Why a referendum on Lords reform is a bad idea

On 23 April 2012, the Joint Select Committee reviewing the Government’s Draft House of Lords Reform Bill released its report.

Real life has not allowed me sufficient time to properly read through the entire report, available here, however I do want to take a few minutes to focus on one recommendation the Committee put forward, and that is the call for a referendum:

87. The Committee recommends that, in view of the significance of the constitutional change brought forward for an elected House of Lords, the Government should submit the decision to a referendum.

Part of me sort of understands why some believe significant constitutional change should be subject to a referendum for the people’s approval, but a larger part of me strongly believes that constitutional change is not at all something that should be put to a popular vote because the issues are simply too complex for most voters to make a well informed choice.

That undoubtedly sounds horribly elitist, and I agree. Doesn’t mean it isn’t true, however.

There is much opposition to Lords reform in the UK, not simply to the proposals put forward by the Government in its draft bill, but to the very fact that the Government is even proceeding with such an initiative. Many – mostly Conservatives – fear that the Government will waste too much time and effort trying to get Lords reform through parliament, while there are far more important matters – namely the economy – that should be their main focus. Another reason put forward as an objection is that “people don’t care” about Lords reform, the implication being that since it isn’t a priority issue for the vast majority of people, the Government shouldn’t bother with it:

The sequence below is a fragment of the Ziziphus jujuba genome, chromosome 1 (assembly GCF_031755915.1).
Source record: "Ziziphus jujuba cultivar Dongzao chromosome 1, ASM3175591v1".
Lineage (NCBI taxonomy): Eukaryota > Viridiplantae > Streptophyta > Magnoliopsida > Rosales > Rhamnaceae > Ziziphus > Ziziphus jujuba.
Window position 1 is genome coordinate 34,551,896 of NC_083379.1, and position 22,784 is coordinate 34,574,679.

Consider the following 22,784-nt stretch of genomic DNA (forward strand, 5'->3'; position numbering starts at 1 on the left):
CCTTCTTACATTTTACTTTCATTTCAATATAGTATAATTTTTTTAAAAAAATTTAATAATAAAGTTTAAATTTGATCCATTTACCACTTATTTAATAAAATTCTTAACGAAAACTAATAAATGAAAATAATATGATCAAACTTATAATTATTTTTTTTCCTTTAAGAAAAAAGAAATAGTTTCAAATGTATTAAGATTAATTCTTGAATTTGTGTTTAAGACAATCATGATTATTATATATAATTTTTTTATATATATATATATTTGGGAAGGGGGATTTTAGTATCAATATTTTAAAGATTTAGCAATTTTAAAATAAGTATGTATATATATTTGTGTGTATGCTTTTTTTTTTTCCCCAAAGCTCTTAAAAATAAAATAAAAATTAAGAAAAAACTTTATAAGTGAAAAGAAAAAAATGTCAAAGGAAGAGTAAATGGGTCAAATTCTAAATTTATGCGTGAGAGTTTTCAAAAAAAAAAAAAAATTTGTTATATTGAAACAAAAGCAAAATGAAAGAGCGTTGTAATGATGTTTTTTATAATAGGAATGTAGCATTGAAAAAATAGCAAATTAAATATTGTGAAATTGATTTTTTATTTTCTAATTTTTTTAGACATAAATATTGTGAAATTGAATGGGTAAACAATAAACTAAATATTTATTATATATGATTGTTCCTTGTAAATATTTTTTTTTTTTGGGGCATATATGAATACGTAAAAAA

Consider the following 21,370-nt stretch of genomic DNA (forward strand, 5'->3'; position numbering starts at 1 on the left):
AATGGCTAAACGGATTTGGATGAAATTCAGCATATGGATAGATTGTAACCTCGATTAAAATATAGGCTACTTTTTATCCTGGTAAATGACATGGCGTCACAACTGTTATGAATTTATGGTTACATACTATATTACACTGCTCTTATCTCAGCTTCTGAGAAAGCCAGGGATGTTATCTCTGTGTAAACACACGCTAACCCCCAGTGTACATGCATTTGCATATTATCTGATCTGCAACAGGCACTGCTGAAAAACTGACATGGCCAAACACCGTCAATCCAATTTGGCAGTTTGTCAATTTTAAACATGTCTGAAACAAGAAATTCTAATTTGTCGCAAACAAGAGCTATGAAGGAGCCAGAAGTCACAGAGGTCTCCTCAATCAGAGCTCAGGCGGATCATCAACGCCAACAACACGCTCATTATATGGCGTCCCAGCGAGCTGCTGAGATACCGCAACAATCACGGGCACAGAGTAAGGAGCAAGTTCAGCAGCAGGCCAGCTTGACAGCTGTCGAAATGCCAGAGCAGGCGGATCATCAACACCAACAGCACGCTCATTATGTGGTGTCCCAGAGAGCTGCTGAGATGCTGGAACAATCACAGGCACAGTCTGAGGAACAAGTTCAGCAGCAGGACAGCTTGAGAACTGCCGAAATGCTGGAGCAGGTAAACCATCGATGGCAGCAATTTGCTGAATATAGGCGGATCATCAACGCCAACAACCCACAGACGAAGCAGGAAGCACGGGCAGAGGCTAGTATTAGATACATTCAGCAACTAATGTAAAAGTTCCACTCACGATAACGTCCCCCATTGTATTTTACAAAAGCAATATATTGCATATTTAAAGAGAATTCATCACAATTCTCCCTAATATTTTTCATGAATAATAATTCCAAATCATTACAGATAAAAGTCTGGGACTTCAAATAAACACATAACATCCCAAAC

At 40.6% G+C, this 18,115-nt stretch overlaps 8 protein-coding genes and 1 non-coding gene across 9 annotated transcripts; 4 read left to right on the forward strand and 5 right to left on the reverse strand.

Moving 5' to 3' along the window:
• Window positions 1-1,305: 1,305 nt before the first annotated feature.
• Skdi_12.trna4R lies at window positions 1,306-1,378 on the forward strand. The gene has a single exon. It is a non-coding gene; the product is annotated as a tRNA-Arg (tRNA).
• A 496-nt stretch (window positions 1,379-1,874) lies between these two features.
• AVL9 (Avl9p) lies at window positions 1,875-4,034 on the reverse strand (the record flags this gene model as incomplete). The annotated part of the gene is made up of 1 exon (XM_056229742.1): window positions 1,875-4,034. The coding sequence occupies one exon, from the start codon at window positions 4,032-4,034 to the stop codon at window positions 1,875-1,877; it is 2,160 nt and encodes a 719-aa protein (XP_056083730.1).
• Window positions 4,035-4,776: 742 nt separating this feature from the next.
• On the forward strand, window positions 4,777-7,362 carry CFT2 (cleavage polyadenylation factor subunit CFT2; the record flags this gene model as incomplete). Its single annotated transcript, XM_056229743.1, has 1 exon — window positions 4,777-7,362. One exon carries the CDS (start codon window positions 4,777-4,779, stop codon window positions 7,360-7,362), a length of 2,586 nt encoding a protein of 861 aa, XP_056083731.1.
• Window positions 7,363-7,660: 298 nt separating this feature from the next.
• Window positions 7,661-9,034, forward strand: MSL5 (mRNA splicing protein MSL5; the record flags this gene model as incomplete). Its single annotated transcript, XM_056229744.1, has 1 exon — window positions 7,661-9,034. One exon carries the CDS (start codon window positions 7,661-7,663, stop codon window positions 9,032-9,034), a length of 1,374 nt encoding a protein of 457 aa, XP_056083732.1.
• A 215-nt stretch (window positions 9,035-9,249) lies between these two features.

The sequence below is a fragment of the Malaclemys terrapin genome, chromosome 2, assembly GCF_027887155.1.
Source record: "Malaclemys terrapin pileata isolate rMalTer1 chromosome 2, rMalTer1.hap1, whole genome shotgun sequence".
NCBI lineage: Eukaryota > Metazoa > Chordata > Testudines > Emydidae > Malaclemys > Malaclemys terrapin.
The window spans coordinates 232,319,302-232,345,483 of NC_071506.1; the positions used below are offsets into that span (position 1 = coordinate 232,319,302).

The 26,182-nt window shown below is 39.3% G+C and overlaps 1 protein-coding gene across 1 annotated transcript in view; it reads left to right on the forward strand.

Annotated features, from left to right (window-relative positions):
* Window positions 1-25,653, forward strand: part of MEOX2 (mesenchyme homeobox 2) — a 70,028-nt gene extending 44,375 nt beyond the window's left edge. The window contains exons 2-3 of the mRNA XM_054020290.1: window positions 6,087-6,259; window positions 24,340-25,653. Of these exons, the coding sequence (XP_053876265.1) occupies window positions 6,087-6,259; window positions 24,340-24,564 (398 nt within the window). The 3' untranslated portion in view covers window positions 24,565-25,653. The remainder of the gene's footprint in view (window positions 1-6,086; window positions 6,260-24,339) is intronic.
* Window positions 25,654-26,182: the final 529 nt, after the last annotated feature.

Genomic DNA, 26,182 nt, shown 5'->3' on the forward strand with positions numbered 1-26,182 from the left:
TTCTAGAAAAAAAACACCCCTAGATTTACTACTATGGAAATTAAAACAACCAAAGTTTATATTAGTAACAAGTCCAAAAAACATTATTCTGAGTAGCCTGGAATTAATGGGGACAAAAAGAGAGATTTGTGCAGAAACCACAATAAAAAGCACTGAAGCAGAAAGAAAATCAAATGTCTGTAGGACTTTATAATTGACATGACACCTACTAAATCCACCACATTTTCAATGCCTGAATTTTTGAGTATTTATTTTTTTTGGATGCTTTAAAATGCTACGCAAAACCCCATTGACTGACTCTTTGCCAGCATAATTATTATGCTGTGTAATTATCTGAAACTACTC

But the issue of Lords reform remains a faultline in the coalition. Lib Dem ministers are determined to press ahead with legislation to make the upper house largely elected, while Tory MPs and peers from all wings of the party spent the weekend identifying it as a key example of a policy showing the government out of touch with the concerns of voters.

Among the Tories joining that protest on Sunday were Lord Fowler, who said it was “bad politics” and not worth any votes, Tim Yeo, who said Lords reform should be “relegated right to the bottom of the queue” and Julian Brazier, who said it was a “ridiculous fringe” policy.

There is some truth to the above. Lords reform – and most political and constitutional reform – is somewhat of a “fringe” policy. Even among many who are keenly interested in politics, issues such as Lords reform (or Senate reform here in Canada) don’t interest them. Among the population at large, these issues simply don’t register. No party will win or lose an election because of its position on Lords or Senate reform – these simply aren’t issues that resonate with the majority of voters.

This doesn’t mean that they aren’t important issues, or that governments shouldn’t proceed with constitutional reforms. A lot of the business of government deals with pieces of legislation of which the general public probably remains blissfully unaware. Do you really think the majority of people are aware of or have an opinion on the Civil Aviation Bill? Does this mean the Government shouldn’t proceed with it? Of course not.

The Government acknowledges that people don’t care about Lords reform, and this is one of the main reasons why they reject calls for a referendum. For example, Deputy Prime Minister Nick Clegg said in a television interview:

“Why is it that we should spend a great deal of money, millions of pounds of taxpayers’ money, asking the British people a question which frankly most people don’t worry about very much?